The study was conducted on cohorts, including 27 HIV-1 infected patients, 12 pulmonary tuberculosis patients (PTB), 8 HIV-PTB co-infected patients (HIV-PTB), and 20 healthy controls (HC). HIV-1 infected patients, confirmed positive by three serologic tests as per National AIDS Control Organization (NACO, Govt. of India) guidelines, were enrolled from the Integrated Counselling and Testing Centre (ICTC) in the Department of Immunopathology, PGIMER Chandigarh, India. At the time of recruitment, the patients were interviewed by a counsellor to obtain informed consent and ascertain therapy naïve status. The status of the disease was assessed by absolute CD4 cell count monitored by flow cytometry using BD Tritest containing antibody conjugates CD3-FITC/CD4-PE/CD45-PerCP with BD Trucount tubes (BD Biosciences, San Jose, USA). PTB and HIV-PTB patients, confirmed positive for Mtb infection by chest x-ray and sputum smear positivity were recruited from DOTS (Directly observed therapy-short course) centre at our hospital. The peripheral blood mononuclear cells (PBMCs) were isolated from the heparinized blood by Ficoll-Hypaque density gradient centrifugation (HiMedia, Mumbai, India).
Freshly isolated PBMCs were immunophenotyped for Treg number, FoxP3 expression (MFI) and CCR5/CxCR4 expression using fluorochrome-conjugated monoclonal antibodies (mAb): anti-CD4 PE/FITC, anti-CD25 PE-Cy7, anti-CCR5 PE, and anti-CxCR4 PE (BD Bioscience, San Jose, CA) for cell-surface markers in combination with intracellular Fork-head box protein 3 (FoxP3) mAb conjugated with Alexa488 (eBioscience, San Diego, CA). Samples were acquired into a flow cytometer (FACS Calibur, BD, USA) and analyzed using Cell-Quest (BD Bioscience)/FlowJo (Treestar) softwares. For further analysis, patients were categorized on the basis of level of surface CD25 expression on CD4+ T-cells viz: CD4+CD25high (top 2% with high CD25 expression), CD4+CD25intermediate (middle 15% with intermediate CD25 expression) and CD4+CD25low/negative (lower 83% with very low or no expression of CD25) cells (Figure 1A & 1B). Absolute counts for different populations were calculated from the total lymphocyte count in the whole blood.
A. Representative dot plot showing gating strategy for immunophenotyping of the three subpopulations of CD4+ T-cells based on CD25 expression as: CD25high, CD25intermediate and CD25low/negative. B. Representative overlay histogram showing intracellular FoxP3 expression in different CD4+ T-cell subpopulations with isotype control (upper right). C. Bar diagram showing mean±SEM of CD4 counts of each studied group. HC: Healthy control; PTB: pulmonary tuberculosis; HIV >500: HIV-1 infected individuals with CD4 count above 500 cells/µl; HIV 500>X>250: HIV-1 infected individuals with CD4 count between 500 and 250 cells/µl; HIV <250: HIV-1 infected individuals with CD4 count less than 250 cells/µl. Significant differences are represented as the p value <0.01 (**), NS: (non-significant).
T-cell proliferation assay
To examine the functional defects of T-cells in these cohorts, proliferative capability of T cells was assessed on stimulation with mitogen-phytoheamagglutinin [PHA (10 µg/ml] by determining the extent of 3H-thymidine incorporation. Briefly, 1×105 PBMCs/well were plated into 96-well plates in triplicates in complete medium [RPMI 1640 (Sigma) medium supplemented with 10% heat-inactivated FCS, 20 IU/ml penicillin, 20 µg/ml streptomycin, 25 mM HEPES, and 2 mM L-glutamine] incubated for 96 hours at 37°C in 5% CO2 and humidified atmosphere, either in presence or absence of PHA as the stimulant. Eighteen hours prior to termination of the culture, 1 µCi of 3H-thymidine (BARC, India) was added to each well. The cells were then harvested on glass fibre mats (Skatron, Belgium) and radioactivity was counted in a liquid scintillation β-counter (Beckman, USA). All measurements were conducted in triplicate and the results were expressed as the stimulation index (SI), which represented the mean cpm (counts per minute) in the presence of mitogen divided by mean cpm in the absence of the mitogen.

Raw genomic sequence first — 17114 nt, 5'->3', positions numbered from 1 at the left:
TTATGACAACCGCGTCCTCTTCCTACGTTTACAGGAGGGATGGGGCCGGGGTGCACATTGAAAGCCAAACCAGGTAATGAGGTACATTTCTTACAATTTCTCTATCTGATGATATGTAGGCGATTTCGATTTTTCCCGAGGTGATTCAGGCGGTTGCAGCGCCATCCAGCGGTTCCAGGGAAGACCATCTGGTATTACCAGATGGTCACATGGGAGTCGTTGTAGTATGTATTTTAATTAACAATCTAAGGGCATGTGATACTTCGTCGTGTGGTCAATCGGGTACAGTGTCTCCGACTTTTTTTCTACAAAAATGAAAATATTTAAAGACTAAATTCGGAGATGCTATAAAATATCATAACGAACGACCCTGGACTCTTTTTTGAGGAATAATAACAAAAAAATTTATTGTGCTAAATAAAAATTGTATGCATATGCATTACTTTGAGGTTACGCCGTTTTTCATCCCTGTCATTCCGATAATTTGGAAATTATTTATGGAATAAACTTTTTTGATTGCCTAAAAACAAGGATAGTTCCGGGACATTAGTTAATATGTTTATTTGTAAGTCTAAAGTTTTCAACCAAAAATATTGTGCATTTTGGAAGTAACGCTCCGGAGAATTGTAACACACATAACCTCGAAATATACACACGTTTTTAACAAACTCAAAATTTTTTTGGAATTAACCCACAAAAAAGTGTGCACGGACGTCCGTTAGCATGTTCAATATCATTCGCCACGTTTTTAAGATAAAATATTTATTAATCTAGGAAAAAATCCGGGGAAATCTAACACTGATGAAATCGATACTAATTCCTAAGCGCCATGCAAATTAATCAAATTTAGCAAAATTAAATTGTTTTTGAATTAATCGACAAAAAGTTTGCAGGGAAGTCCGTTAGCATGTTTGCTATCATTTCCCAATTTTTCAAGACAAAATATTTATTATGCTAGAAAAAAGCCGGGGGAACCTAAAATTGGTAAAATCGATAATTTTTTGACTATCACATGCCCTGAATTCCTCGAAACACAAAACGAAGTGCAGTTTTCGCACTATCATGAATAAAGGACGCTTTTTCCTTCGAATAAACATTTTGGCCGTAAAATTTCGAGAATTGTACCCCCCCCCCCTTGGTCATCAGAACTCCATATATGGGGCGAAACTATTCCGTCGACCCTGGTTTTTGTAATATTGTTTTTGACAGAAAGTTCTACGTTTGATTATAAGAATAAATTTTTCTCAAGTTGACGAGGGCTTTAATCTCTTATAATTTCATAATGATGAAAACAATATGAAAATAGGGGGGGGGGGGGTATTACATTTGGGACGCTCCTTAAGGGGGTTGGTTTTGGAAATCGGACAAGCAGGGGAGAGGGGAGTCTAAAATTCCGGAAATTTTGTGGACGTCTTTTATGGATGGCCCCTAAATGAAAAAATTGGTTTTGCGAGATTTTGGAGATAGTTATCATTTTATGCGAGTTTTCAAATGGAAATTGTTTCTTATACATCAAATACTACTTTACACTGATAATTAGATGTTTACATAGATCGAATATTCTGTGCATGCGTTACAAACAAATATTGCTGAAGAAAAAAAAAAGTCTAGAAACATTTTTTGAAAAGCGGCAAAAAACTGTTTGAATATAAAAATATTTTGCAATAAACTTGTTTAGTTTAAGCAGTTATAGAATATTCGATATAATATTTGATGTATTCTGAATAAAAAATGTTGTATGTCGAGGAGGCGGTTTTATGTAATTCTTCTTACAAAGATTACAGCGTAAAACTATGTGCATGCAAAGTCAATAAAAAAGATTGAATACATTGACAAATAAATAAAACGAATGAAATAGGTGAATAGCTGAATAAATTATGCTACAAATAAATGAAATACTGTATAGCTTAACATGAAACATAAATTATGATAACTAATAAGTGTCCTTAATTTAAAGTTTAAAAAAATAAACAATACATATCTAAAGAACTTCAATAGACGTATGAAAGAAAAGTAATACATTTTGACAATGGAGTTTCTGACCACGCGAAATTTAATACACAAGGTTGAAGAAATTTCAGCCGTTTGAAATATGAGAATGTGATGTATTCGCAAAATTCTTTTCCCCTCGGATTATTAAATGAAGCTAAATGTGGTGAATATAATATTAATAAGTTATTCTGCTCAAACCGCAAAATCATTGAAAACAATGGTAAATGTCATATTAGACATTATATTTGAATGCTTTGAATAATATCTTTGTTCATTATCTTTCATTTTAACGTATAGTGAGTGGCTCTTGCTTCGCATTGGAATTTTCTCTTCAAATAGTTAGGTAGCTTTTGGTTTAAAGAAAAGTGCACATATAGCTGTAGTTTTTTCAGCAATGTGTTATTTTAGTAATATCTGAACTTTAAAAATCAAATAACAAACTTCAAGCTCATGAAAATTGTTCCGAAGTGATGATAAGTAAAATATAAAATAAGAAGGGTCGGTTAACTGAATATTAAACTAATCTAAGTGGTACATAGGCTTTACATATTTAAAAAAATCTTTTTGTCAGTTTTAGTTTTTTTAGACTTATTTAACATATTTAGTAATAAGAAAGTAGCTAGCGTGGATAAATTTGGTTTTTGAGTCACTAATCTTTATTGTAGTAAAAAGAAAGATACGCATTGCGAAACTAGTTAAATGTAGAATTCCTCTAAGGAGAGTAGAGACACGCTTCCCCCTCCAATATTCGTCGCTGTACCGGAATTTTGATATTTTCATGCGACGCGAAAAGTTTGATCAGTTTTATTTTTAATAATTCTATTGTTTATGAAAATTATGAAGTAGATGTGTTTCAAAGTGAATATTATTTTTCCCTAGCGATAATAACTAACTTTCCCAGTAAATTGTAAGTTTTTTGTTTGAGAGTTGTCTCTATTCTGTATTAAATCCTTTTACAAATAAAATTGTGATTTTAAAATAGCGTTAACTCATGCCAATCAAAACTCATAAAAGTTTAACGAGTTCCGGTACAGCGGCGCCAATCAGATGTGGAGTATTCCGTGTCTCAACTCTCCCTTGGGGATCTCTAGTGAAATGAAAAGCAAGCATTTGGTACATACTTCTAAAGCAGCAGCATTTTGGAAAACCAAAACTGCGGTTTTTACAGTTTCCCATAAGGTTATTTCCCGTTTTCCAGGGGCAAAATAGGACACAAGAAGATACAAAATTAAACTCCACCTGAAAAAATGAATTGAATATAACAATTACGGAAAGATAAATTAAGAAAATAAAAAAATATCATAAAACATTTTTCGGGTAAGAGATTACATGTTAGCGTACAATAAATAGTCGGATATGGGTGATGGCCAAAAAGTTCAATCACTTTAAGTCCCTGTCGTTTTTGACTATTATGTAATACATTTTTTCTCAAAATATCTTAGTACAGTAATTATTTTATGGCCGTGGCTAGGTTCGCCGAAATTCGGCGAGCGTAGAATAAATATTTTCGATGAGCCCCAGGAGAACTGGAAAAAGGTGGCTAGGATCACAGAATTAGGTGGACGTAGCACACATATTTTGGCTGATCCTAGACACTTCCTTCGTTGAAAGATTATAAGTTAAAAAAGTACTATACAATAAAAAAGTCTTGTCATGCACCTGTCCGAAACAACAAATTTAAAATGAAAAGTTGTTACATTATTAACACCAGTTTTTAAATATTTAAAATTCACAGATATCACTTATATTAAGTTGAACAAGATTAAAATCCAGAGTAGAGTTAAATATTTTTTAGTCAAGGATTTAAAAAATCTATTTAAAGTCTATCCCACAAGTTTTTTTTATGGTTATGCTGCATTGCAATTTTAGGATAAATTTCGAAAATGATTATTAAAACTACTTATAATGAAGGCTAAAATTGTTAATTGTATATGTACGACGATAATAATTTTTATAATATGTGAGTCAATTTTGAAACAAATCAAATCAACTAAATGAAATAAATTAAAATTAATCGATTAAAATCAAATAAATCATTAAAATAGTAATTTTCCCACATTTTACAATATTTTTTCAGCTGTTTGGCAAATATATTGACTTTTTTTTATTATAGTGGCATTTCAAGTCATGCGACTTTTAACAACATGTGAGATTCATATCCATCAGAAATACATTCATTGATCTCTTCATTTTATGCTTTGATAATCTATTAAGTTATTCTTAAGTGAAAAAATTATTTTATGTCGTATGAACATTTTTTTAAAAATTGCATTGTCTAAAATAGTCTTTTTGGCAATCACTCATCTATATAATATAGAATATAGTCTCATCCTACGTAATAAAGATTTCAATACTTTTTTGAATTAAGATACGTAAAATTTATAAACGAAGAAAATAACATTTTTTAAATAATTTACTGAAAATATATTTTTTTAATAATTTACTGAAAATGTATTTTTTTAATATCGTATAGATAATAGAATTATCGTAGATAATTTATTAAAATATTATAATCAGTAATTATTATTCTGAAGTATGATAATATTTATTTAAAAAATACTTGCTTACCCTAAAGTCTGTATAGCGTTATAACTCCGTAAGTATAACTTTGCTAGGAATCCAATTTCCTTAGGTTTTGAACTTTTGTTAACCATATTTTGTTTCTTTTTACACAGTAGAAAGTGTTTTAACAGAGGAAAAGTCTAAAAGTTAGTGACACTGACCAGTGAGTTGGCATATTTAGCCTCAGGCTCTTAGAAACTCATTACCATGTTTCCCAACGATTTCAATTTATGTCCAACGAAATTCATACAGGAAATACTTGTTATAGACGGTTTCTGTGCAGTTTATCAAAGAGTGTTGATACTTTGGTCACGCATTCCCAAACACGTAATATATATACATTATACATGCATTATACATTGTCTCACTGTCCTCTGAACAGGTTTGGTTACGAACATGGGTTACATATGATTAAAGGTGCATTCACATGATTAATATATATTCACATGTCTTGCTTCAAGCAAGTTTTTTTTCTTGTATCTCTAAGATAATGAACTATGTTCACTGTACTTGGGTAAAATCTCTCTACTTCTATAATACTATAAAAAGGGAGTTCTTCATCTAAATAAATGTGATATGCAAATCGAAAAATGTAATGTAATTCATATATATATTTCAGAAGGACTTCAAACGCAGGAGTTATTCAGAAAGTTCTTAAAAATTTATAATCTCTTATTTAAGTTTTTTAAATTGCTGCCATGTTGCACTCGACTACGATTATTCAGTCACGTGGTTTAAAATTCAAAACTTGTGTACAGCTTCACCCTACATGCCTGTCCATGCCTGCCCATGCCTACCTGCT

Detection of cytokine in culture supernatants
Patient plasma samples and supernatants were collected from the PHA stimulated PBMC cultures (as above) before addition of 3H-thymidine for estimation of cytokines. The cytokines TNF-α and IL-6 were measured using Th1/Th2 Cytokine CBA Kit II (BD Cytokine Bead Array).
Analysis of Mitochondrial Membrane Potential (Δψm)
Cell death was evaluated flowcytometrically by measuring mitochondrial membrane potential (Δψm) with J-aggregate forming lipophilic action 5, 5′, 6, 6′-tetraethylbenzimidazolocarbocyanine iodide (JC-1) dye (Sigma-Aldrich, USA). Briefly, 2 ml whole blood was lysed with RBC lysing buffer (Himedia, Mumbai, India) and isolated leukocytes were washed with phosphate buffer saline (PBS, Himedia, Mumbai, India) . Finally, 1×106 cells/ml were resuspended in PBS before staining with JC-1 dye (2.5 µM) and incubated at 37°C (5% CO2 humidified atmosphere) for 15 min in dark. Stained cells washed and resuspended, were acquired immediately on flow cytometer (FACSCanto II) and the data was analyzed using software FACSDiva Version 6.1.3 (BD Biosciences, USA). Lymphocytes were gated on forward scatter and side scatter to exclude debris and non-lymphoid cells. JC-1 fluorescence was analyzed on FL1 and FL2 channels for the detection of dye monomers (Green) and J-aggregates (Red), respectively. The dead cell gate was set up by the mitochondrial uncoupling agent protonophore carbonyl cyanide p-(trifluoromethoxy) phenylhydrazone (FCCP) (Sigma-Aldrich, USA). The treatment with the protonophore FCCP resulted in maximum decrease of the JC-1 fluorescence ratio and served as a positive control for disruption of mitochondrial membrane potential. The ratio of red/green fluorescence reflected mitochondrial trans-membrane potential. Δψm was expressed as median percent fluorescence intensity (FL2: FL1/FL2 FCCP: FL1 FCCP) ×100.